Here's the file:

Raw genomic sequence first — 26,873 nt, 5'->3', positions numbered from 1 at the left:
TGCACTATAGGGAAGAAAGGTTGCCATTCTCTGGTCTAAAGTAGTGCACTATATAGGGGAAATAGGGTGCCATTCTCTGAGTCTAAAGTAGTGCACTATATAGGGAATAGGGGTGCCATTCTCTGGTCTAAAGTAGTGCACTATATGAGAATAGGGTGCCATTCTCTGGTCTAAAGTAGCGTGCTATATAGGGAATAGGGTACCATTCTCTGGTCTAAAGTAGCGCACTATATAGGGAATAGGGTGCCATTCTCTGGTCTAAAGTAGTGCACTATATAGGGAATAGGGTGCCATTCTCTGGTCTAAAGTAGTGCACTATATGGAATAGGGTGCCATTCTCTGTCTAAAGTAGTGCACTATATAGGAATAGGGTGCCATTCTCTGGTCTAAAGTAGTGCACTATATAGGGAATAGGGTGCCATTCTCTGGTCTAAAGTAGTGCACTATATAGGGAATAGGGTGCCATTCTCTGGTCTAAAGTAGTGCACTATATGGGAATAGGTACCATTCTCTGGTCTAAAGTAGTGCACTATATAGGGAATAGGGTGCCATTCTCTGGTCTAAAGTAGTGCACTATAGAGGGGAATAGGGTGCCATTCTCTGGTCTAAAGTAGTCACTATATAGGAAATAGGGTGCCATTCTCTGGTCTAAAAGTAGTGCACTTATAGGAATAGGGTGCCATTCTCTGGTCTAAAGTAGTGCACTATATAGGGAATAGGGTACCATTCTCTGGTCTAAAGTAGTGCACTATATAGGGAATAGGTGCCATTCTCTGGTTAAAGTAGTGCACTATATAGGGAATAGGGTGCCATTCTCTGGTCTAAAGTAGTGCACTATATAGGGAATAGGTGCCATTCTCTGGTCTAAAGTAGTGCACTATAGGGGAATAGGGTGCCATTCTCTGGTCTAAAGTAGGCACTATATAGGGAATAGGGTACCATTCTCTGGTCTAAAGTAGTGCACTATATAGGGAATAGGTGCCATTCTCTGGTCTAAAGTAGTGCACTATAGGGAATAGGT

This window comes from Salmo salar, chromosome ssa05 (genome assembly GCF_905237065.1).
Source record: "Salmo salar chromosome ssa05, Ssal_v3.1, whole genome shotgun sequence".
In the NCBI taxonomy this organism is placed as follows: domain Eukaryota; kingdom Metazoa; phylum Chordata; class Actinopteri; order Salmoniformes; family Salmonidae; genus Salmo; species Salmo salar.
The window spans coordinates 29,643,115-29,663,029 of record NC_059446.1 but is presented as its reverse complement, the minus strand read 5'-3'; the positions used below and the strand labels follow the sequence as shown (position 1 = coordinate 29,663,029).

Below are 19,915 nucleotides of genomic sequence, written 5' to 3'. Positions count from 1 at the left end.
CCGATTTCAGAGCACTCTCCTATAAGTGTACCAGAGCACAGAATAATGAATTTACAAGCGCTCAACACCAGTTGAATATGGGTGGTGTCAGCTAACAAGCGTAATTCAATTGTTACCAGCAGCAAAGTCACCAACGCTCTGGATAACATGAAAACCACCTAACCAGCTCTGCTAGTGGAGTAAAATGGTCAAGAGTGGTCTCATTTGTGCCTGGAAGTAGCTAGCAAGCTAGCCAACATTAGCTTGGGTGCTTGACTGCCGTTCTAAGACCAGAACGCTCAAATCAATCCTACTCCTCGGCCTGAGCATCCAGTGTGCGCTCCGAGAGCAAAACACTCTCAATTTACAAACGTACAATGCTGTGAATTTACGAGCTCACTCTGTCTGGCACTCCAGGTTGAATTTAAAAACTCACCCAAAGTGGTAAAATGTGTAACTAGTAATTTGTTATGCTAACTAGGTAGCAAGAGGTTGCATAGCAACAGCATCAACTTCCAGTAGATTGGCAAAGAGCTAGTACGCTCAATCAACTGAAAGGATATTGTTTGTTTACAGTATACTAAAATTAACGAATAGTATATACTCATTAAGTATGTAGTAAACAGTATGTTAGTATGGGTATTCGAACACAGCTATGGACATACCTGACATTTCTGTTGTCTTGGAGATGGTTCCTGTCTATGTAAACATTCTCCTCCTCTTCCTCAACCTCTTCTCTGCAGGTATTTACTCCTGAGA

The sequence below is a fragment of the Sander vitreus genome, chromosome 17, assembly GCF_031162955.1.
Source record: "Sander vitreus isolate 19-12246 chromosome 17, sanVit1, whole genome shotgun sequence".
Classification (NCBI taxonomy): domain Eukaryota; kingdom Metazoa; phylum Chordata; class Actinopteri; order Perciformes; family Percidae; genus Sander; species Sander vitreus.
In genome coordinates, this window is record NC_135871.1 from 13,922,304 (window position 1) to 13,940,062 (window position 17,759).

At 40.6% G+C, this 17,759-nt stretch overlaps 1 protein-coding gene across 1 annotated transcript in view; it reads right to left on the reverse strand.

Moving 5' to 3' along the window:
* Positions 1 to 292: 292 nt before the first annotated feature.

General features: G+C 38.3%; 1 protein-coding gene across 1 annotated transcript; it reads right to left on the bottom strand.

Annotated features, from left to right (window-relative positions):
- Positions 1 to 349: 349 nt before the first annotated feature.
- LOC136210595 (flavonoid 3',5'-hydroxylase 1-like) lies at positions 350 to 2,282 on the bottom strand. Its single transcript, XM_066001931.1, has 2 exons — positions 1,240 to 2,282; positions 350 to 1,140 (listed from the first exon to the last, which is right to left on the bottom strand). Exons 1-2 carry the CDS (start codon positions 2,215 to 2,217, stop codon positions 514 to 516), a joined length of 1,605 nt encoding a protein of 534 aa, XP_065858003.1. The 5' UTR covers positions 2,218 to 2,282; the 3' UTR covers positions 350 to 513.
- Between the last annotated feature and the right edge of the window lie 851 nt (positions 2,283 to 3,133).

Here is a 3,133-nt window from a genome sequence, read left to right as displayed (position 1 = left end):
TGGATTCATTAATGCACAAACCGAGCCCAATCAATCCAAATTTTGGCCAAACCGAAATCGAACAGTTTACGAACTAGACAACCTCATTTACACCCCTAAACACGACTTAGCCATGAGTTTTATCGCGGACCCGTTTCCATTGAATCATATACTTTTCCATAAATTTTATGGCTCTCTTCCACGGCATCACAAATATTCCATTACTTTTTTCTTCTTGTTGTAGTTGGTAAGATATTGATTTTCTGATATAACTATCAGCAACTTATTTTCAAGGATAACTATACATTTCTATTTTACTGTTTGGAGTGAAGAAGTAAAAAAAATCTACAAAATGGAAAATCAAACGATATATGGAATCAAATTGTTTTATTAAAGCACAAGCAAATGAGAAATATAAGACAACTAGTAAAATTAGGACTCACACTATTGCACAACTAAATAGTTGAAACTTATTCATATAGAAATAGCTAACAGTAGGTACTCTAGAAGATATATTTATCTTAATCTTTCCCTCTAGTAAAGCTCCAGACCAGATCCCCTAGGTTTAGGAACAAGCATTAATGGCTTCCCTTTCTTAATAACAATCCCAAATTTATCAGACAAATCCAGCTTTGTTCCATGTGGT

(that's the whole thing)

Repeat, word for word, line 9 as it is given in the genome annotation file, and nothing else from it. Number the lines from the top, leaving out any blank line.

The sequence below is a fragment of the Sander vitreus genome, chromosome 17, assembly GCF_031162955.1.